As a result, the community is typical of those in South Africa's rural areas who sustained the worst of the poverty, deprivation and oppression meted out by the apartheid system. The community continues to suffer from that legacy, with high unemployment and no access to basic services such as electricity, running water and sanitation (although some of these services are shortly to be provided, as part of the government's programme of upgrading services in rural areas). Yet far from submitting to these injustices, this community were at the forefront of the struggle against apartheid and demonstrated enormous courage, heroism and self-sacrifice in the process. The same determination which led the community in the fight against apartheid has led them now in their desire to create a better future for their children, the key element in which is, of course, education.
It was no easy task finding the school. "Look for a green bakkie (small truck) on the side of the road, about 10 kms outside Mthatha", Shakes Poswa, a leading community figure, had told us. Nothing could have prepared us for the reception that awaited us! Hundreds of children and members of the community met us at the roadside. A huge roar of welcome went up and the children thronged round our car and escorted us, singing and shouting, as we slowly drove down the track towards the school.
When we arrived at the small but impressive building, we were warmly greeted by Shakes(Shakespeare), his wife, the 2 teachers, and Walter Sambumbu (the architect) and the rest of the community
THE LORRAINE POSWA PRE-SCHOOL
In December 2004 the first phase of construction of the Lorraine Poswa Pre-School was completed, funded by 1 Pump Court Chambers. Please help us raise urgently needed funds for the remaining work.
Approximately 10 years ago, the community headed by the late Chief Mzimkhulu Mdamase in the District of Libode started a pre-school for under-sevens. Lead by the late Lorraine "Mama" Poswa, the local community were determined to ensure that their children had access to the same early educational opportunities as children living in the more affluent communities.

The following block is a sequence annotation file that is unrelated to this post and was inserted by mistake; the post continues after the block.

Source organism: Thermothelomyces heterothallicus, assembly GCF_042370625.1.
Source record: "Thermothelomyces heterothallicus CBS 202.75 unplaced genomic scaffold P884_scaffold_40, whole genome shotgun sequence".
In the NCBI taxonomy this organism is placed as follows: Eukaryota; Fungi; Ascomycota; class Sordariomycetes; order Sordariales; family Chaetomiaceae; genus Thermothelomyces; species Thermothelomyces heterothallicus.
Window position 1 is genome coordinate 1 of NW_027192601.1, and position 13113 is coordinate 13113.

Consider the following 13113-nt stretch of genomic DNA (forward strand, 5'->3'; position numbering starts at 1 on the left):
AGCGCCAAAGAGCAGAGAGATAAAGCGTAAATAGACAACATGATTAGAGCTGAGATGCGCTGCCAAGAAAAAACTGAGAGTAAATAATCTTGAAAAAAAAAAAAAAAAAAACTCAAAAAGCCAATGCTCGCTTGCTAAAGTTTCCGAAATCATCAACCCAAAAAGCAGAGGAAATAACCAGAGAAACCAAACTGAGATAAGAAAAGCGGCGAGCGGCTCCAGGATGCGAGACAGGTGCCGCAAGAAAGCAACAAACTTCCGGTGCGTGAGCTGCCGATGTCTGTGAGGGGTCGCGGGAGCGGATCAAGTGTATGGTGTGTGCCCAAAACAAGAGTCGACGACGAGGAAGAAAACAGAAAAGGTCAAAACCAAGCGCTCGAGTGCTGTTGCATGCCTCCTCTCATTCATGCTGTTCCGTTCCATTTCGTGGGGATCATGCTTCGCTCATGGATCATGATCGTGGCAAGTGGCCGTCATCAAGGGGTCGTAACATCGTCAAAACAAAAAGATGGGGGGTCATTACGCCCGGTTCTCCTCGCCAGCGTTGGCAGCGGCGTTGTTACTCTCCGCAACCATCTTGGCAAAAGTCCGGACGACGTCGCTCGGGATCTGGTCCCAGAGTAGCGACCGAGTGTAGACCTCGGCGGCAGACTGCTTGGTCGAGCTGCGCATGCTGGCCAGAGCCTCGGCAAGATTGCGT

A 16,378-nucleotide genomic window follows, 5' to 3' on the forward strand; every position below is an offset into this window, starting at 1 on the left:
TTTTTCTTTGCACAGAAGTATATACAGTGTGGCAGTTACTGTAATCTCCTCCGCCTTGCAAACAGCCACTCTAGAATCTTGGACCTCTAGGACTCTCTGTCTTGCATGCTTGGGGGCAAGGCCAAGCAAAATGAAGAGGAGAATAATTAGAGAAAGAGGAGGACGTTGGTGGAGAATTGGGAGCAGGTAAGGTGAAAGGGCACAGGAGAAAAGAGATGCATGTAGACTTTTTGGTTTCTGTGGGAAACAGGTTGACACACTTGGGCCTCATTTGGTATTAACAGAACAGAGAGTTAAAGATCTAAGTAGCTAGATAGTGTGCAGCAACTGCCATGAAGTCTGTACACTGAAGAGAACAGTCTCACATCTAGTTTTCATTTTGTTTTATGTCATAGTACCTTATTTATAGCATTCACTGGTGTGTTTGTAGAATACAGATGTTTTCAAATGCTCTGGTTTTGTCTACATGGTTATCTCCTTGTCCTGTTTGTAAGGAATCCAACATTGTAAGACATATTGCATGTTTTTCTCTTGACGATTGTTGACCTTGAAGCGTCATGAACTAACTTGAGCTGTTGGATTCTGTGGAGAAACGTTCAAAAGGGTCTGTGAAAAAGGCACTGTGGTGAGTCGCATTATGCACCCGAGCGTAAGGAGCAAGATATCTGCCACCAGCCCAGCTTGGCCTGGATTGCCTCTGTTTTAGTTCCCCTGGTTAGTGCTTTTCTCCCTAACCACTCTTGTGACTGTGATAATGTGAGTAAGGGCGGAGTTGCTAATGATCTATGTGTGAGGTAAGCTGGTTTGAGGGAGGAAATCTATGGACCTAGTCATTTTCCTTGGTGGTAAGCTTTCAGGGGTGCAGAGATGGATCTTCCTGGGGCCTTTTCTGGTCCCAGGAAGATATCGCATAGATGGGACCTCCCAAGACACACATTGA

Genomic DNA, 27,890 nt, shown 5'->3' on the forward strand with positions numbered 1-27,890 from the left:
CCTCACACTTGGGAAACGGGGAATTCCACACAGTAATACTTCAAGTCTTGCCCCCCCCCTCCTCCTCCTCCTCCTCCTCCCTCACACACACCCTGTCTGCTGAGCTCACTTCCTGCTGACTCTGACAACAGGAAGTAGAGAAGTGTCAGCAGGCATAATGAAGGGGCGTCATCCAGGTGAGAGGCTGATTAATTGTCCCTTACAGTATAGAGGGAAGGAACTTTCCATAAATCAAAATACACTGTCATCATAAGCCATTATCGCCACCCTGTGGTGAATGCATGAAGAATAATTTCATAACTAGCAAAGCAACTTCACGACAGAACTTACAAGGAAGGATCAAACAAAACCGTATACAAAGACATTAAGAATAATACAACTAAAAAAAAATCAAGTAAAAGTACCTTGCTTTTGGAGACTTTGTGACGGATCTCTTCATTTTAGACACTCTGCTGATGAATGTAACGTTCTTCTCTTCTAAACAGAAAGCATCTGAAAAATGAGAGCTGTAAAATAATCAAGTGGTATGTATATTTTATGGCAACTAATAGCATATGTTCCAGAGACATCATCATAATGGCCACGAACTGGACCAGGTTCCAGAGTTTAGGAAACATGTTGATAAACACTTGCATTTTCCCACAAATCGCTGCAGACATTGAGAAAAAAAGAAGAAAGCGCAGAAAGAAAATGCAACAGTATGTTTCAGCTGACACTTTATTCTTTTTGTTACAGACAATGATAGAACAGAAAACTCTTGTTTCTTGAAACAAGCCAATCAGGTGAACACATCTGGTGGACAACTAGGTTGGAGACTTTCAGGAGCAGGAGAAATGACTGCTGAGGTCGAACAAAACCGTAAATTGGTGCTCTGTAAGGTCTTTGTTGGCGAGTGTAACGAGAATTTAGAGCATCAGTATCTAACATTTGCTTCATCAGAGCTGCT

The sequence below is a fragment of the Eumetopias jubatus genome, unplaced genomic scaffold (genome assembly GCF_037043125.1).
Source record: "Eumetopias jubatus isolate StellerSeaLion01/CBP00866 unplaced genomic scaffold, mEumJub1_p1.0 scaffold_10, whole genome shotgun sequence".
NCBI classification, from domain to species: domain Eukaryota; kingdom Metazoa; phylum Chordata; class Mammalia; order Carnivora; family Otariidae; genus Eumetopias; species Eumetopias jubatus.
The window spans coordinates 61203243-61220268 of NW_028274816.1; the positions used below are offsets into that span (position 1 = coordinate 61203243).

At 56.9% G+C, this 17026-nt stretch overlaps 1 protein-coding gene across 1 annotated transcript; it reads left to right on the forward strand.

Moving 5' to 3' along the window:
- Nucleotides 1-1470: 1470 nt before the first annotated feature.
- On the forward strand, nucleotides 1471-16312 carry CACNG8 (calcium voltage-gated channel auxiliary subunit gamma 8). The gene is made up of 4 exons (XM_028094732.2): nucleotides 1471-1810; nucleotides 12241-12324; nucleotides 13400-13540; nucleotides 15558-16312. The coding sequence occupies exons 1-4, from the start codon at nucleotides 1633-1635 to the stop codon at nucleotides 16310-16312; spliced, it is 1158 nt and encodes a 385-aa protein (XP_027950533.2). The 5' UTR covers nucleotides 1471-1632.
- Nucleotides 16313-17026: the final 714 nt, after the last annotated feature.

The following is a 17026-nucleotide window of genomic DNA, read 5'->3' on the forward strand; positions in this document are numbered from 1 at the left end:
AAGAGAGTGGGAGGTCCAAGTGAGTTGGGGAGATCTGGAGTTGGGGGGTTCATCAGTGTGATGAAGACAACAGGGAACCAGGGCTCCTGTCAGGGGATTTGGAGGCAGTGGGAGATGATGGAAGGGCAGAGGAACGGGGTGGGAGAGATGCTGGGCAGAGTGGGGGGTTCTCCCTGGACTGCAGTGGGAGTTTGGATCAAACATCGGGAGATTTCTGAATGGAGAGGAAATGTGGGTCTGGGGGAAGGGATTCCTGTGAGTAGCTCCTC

The community is situated 10 kms outside Mthatha in the area formerly known as the Transkei, and is typical of those in South Africa's rural areas who sustained the worst of the poverty, deprivation and injustice meted out by the apartheid system. There was no money to purchase equipment, to pay the teachers or to build a school. Despite all the financial and practical difficulties, the community were determined to keep the school going, and succeeded in doing so with some limited assistance from the ANC Support Group in London.
At the beginning of 2001 1 Pump Court resolved to raise the funds to build the school. After 2 years of successful fundraising, including a gala event at the South African High Commission, sufficient monies were raised to build the first part of the school. A project manager from Cape Town and an architect from Mthatha were engaged, who worked closely with local builders in constructing the school. Finally, at the end of December 2004, the school was completed. The community are delighted and proud to have, for the first time, a resource of their own. They anticipate that it will play an important part in enriching all their lives.
However, the building is not large enough to accommodate all the children who will be using the facility. The community will not turn away the increasing numbers of children who are attending, some of whom, no more than toddlers, are walking up to 6kms a day to get to the school.
Please email Adrienne Barnett directly with ideas and donations, and we will shortly be arranging a meeting with the community and supporters in order to find out what they would like to have in the way of specific support from the Green Economics Institute Miriam Kennet September 2007